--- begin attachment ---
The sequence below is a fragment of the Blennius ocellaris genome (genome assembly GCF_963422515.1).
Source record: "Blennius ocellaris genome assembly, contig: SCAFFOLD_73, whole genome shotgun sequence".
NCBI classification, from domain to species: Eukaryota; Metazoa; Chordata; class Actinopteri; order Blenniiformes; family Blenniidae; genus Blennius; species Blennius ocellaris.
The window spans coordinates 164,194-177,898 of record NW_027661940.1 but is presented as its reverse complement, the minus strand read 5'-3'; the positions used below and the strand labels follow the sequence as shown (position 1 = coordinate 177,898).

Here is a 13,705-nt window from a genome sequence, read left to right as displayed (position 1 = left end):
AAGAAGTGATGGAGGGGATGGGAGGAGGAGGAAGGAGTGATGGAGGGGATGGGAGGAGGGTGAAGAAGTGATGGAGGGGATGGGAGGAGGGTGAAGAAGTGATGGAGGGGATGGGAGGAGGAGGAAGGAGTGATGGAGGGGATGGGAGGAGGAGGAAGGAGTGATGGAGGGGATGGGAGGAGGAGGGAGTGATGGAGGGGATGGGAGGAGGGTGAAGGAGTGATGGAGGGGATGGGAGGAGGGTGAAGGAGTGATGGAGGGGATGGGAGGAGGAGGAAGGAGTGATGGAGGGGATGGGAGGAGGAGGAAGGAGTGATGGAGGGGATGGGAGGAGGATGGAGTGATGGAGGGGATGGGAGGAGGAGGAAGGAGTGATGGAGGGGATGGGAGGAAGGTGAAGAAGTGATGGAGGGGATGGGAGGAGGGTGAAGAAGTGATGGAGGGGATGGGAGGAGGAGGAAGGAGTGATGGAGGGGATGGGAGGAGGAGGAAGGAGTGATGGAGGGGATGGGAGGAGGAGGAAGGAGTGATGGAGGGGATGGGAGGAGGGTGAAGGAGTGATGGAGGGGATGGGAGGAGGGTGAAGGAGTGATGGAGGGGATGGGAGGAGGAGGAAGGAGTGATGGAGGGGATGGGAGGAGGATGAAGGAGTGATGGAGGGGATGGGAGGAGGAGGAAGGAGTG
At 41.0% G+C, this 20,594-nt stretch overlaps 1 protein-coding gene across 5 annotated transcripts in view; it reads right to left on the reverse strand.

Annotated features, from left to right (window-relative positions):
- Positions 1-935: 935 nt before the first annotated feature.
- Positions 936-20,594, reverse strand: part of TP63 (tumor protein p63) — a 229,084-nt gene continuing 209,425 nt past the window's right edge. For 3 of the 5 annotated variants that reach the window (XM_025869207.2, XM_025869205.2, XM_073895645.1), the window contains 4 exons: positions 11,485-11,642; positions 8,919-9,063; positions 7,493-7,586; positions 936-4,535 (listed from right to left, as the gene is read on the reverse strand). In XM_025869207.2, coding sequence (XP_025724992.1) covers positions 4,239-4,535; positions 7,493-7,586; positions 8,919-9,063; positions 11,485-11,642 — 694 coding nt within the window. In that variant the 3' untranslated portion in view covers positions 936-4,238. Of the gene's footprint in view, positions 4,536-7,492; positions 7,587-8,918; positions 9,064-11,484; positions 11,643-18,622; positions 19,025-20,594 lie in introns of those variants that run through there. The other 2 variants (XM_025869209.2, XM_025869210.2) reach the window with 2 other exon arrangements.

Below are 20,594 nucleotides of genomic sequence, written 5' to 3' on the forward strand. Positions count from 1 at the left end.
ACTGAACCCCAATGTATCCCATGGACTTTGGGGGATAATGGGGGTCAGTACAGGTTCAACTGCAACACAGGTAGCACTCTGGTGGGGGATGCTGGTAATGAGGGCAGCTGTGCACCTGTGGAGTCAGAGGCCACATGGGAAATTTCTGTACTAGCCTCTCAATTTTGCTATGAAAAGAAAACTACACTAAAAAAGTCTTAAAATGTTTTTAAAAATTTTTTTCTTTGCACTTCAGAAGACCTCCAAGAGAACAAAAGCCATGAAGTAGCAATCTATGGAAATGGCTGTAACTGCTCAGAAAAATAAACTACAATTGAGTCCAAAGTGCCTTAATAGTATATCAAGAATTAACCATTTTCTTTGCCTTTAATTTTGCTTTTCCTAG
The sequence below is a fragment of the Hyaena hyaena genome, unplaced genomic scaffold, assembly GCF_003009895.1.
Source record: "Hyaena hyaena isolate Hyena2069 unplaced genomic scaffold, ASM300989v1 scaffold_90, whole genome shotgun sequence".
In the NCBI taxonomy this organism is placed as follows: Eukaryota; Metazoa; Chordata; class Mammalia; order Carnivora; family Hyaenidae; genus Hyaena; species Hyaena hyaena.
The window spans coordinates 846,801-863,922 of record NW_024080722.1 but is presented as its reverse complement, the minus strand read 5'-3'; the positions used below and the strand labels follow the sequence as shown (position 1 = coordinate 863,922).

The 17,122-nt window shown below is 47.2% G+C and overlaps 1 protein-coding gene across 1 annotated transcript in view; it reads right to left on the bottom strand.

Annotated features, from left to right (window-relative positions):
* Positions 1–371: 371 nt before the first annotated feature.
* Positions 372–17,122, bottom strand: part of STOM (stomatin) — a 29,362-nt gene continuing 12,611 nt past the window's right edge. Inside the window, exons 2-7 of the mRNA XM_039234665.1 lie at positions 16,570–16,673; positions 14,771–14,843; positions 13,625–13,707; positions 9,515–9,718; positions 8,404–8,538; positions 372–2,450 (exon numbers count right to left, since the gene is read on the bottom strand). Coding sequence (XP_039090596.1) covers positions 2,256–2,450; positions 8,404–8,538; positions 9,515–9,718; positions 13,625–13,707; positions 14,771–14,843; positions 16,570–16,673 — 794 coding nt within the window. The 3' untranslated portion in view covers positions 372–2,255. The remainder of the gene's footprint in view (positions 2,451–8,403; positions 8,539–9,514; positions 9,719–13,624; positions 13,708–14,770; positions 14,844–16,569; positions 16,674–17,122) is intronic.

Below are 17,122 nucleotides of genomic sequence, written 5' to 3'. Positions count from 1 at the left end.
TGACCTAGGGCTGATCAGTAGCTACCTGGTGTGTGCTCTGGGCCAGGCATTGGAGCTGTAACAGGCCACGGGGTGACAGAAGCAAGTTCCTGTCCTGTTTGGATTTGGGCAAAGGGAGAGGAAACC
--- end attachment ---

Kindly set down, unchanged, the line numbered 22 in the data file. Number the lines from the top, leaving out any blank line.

TGACCTAGGGCTGATCAGTAGCTACCTGGTGTGTGCTCTGGGCCAGGCATTGGAGCTGTAACAGGCCACGGGGTGACAGAAGCAAGTTCCTGTCCTGTTTGGATTTGGGCAAAGGGAGAGGAAACC